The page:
Editors’ Note: Ellen Aprill introduces her research on governmental and semi-governmental federal charitable entities. A version of this post appeared on Notice & Comment, a blog from the Yale Journal on Regulation and ABA Section of Administrative Law & Regulatory Practice.
Few American taxpayers know that they can make tax-deductible charitable contributions of cash and property to the federal government itself. If they do so, however, they cannot earmark these donations; by law, these gifts must go to reduction of the federal budget. At the same time, taxpayers can make deductible donations directly to federal agencies, including gifts limited to specified purposes, but only if the agency has statutory authority to receive them. The organizers of the GoFundMe campaign to support the Trump administration’s effort to build a wall on the border with Mexico, for example, learned to their dismay that the funds raised could not be given to the Department of Homeland Security without Congressional action to authorize acceptance.
The Internal Revenue Code, as is well-known, provides a deduction from income tax for charitable contributions under §170(c) for taxpayers who itemize deductions. Most discussions of the charitable contribution deduction take into account only gifts to organizations exempt from federal income tax under §501(c)(3), which, in fact, are often referred to as “charities.” Section 170(c), however, in fact reaches more broadly. It permits the charitable contribution deduction for gifts to government—whether federal, state or political subdivisions of states—as well as for gifts to certain tax-exempt veterans’ organizations, to certain activities of lodge systems, and even to tax-exempt cemetery companies, all of which are exempt under different subsections of §501(c). Under this §170 definition, a wide variety of federal charitable entities exist, ranging, as the rest of this article discusses, from the federal government itself, through federal agencies and Congressionally-established §501(c) organizations, to otherwise private tax-exempt nonprofits that have been granted honorific federal charters in Title 36 of the U.S. Code.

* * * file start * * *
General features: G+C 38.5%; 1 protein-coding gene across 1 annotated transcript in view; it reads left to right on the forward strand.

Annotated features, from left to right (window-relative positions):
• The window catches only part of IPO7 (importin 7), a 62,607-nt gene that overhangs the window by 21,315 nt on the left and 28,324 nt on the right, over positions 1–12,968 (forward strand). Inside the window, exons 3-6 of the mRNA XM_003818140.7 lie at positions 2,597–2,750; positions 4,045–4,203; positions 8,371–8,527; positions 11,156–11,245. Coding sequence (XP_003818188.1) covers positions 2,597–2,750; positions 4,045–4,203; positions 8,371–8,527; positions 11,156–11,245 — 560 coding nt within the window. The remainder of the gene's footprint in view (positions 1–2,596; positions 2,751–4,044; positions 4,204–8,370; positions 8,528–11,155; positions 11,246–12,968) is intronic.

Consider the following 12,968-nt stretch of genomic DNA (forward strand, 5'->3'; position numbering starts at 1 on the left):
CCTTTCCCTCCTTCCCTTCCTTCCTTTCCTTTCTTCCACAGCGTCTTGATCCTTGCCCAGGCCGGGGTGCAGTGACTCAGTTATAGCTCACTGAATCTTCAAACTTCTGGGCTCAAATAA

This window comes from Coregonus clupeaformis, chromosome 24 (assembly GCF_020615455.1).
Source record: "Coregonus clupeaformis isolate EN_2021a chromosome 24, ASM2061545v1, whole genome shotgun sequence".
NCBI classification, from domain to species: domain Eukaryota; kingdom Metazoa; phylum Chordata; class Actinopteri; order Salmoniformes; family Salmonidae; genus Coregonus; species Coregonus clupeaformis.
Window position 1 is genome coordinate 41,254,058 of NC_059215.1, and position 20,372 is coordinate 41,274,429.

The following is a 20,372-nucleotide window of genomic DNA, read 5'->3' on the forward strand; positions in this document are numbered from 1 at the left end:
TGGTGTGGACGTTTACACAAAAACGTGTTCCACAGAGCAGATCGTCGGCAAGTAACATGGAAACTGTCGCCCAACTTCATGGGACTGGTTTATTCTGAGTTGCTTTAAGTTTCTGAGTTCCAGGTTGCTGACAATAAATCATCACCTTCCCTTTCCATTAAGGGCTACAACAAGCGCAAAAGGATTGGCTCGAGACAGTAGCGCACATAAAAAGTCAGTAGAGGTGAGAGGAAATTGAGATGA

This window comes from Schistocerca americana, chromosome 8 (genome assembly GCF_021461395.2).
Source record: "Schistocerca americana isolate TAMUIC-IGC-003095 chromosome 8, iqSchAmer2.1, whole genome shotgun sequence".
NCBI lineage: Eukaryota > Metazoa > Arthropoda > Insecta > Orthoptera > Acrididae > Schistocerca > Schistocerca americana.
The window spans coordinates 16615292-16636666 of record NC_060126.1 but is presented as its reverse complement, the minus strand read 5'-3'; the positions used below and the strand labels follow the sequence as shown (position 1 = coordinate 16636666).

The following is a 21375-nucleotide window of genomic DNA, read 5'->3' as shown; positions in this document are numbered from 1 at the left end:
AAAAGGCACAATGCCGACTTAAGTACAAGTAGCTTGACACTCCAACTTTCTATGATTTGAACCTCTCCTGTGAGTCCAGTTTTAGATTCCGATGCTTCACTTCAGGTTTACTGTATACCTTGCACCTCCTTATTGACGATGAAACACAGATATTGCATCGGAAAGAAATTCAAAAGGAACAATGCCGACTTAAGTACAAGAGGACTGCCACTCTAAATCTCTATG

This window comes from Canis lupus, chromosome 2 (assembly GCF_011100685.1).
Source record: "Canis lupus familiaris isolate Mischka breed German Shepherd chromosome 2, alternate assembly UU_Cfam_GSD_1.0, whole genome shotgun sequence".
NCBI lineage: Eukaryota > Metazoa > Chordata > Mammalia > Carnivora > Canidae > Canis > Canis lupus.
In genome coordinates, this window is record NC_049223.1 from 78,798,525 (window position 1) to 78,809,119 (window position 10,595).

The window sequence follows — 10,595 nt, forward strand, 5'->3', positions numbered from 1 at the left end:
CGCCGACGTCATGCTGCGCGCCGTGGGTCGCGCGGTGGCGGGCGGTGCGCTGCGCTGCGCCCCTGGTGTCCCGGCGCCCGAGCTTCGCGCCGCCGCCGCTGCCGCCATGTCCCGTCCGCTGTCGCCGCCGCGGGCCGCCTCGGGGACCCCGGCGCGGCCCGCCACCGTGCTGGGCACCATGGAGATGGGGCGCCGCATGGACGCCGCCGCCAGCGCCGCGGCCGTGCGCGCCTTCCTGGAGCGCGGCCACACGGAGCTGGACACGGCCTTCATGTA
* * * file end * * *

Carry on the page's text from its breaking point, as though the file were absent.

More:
I recently posted on SSRN the draft of an article that examines all of these types of entities and the issues they raise under tax law, nonprofit law, constitutional law and administrative law. The ability of federal agencies to accept charitable contributions undermines the oversight accomplished through the Constitutionally-mandated appropriations process. Congressionally-established nonprofit tax-exempt organizations enjoy flexibility as to fundraising, investment, and spending that government agencies lack. At the same time, they avoid the accountability that various federal statutes impose on government agencies, on the one hand, and that state nonprofit laws accomplish for private nonprofit organizations, on the other. Yet, these Congressionally-established nonprofits retain significant governmental ties, such as service by government officials on their boards and reliance on appropriations. These practices produce at best a precarious balance between the governmental and non-governmental. Below, I give examples of the entities and the issues my full article considers.
The Miscellaneous Receipts Act limits the sources of funding for federal government agencies. It provides that “an official or agent of the Government receiving money for the Government from any source shall deposit the money in the Treasury as soon as practicable without deduction for any charge or claim.” Despite the seemingly absolute language of the Constitution’s Appropriations Clause and the Miscellaneous Receipts Act, government agencies are permitted to accept for their own uses gifts of money or other property when – and to the extent – they are given explicit statutory authority. Examples of government agencies with such authority include the Department of State, the Library of Congress, the Department of Health and Human Services, and the Department of Justice. As Kate Stith wrote more than 30 years ago, when an executive agency is prepared to accept donations, “Congress loses effective control over the contours of authorized government activity.”
The Smithsonian Institution is the first and arguably the most prominent of the numerous Congressionally-created tax-exempt nonprofits. In 1829. an Englishman named James Smithson – who had never visited or corresponded with anyone in this country – bequeathed a large amount of money “to found at Washington, under the name of the Smithsonian Institution, an Establishment for the increase & diffusion of knowledge among men.” Today, the Smithsonian describes itself as “the world’s largest museum, education, and research complex,” with 21 museums, the National Zoo, and nine research facilities. In 2007 it engaged an independent review commission to investigate widespread reports of inappropriate behavior by its then Secretary. The commission identified failures of governance and management, faulting the lack of federal common law regarding board duties and obligations. It questioned the ability of the Chief Justice and the Vice President to devote the hours required to discharge their fiduciary duties as Smithsonian board members. It called for the Smithsonian, which is funded primarily by appropriations, to adopt procedures for transparency, disclosure, and compensation consistent with statutes governing federal agencies. The Smithsonian accepted a number, but not all, of these recommendations. In particular, no change to its board structure has taken place.